For many of these developing countries, climate change is a very real threat, either in the form of rising seas or dangerous temperatures. For other developing countries, like Congo, Peru, or Indonesia, they need financing for development that doesn’t include carbon emissions or cutting down trees.

So, from these countries’ perspective, about 140 of them, $100 billion a year is small change. Putting a name to it, the Cuban negotiator Pedro Luis Pedroso Cuesta called the $100 billion pledge a “fraud”, and that something on the order of $6 trillion a year was more reasonable. He’s probably not far off, since a 2021 U.N. study backed $1 trillion a year and at COP27, Arab countries suggested $1.1 trillion a year.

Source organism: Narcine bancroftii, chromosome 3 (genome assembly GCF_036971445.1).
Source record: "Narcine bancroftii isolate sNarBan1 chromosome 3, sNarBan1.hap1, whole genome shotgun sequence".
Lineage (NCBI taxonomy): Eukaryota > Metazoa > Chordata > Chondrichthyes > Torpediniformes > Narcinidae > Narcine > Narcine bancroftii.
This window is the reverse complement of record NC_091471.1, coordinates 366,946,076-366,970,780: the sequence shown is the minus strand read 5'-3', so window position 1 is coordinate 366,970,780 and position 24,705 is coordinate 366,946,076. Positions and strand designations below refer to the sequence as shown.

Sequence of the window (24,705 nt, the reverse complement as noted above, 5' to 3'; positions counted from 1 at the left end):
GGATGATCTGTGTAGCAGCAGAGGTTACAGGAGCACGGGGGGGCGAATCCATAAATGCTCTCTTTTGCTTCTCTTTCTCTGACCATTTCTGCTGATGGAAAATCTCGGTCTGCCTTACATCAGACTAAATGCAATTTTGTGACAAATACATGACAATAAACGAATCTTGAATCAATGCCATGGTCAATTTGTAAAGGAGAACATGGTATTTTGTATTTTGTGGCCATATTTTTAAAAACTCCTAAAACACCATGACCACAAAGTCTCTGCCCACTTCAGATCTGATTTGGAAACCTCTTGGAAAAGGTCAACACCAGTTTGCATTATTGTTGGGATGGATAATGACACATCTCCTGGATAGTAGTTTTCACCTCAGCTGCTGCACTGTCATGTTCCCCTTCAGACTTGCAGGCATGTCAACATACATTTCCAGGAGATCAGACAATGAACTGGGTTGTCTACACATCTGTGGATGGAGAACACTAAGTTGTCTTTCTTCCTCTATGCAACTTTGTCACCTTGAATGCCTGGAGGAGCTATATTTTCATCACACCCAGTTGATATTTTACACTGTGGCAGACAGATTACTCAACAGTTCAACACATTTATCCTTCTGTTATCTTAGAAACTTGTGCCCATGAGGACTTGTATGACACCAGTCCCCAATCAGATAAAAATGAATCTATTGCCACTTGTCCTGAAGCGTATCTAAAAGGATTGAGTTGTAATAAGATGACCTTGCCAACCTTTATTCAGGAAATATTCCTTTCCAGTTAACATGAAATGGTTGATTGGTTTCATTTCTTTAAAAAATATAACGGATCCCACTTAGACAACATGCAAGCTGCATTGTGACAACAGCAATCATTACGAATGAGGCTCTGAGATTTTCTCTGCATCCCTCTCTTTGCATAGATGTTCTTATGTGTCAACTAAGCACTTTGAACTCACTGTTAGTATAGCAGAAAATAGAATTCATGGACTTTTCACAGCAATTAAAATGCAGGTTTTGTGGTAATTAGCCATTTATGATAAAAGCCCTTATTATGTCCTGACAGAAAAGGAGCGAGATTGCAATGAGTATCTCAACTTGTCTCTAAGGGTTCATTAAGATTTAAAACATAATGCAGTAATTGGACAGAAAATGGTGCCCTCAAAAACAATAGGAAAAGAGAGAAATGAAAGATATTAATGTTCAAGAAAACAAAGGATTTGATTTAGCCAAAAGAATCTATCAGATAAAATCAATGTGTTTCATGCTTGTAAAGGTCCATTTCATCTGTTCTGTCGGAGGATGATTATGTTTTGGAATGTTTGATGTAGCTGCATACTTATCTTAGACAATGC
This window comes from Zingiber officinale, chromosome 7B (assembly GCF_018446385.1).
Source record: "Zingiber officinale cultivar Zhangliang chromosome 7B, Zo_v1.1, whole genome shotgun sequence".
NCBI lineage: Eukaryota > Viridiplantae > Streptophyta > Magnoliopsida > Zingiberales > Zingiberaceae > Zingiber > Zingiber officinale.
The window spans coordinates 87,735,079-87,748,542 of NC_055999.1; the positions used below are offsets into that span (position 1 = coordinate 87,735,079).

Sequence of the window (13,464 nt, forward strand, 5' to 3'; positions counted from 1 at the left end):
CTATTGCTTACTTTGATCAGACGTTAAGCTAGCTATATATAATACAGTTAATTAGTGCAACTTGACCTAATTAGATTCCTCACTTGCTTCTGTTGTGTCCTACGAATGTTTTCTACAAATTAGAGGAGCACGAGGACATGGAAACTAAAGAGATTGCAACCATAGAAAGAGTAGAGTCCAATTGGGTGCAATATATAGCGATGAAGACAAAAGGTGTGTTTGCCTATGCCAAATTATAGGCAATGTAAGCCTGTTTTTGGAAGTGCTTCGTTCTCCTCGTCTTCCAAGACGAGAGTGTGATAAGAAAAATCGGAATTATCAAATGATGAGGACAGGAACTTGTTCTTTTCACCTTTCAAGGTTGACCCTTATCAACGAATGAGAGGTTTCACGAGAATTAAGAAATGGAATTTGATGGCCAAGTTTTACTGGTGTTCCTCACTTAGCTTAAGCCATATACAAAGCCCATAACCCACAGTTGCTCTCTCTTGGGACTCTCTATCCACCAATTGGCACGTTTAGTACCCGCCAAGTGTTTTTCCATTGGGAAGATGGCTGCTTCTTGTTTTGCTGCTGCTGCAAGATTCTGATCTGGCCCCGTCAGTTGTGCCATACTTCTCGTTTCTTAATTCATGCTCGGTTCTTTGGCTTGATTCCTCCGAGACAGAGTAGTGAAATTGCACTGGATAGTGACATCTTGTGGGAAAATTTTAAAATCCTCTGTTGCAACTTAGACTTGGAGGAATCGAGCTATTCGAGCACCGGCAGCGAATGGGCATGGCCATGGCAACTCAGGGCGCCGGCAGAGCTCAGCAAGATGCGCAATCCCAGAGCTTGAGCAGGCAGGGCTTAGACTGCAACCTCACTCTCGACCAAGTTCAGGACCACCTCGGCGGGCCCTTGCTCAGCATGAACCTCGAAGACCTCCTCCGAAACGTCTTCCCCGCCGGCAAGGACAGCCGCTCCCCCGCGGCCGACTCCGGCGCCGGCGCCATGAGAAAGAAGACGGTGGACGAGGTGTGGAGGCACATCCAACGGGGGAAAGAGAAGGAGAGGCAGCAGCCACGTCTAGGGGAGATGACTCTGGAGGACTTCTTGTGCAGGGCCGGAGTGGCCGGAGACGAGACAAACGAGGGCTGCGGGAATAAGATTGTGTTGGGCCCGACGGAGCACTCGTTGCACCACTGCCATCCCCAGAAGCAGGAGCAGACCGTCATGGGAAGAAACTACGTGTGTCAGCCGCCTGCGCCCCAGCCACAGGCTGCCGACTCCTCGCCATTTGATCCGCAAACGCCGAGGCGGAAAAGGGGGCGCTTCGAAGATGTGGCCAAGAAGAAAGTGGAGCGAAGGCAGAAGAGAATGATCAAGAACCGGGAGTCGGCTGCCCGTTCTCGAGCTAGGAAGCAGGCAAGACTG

Can you imagine the U.S Congress voting to pay $20, $50, $200 billion a year to other countries' climate change fixes? That’s what we’re talking about here. Meanwhile, the E.U. would need to pony up the same amount, and we’d have to see multi-billion dollar annual checks from BRICS and the OPEC countries.

I’m not willing to say it’s impossible, but a whole lot of minds need to change soon if we’re going to get anything done.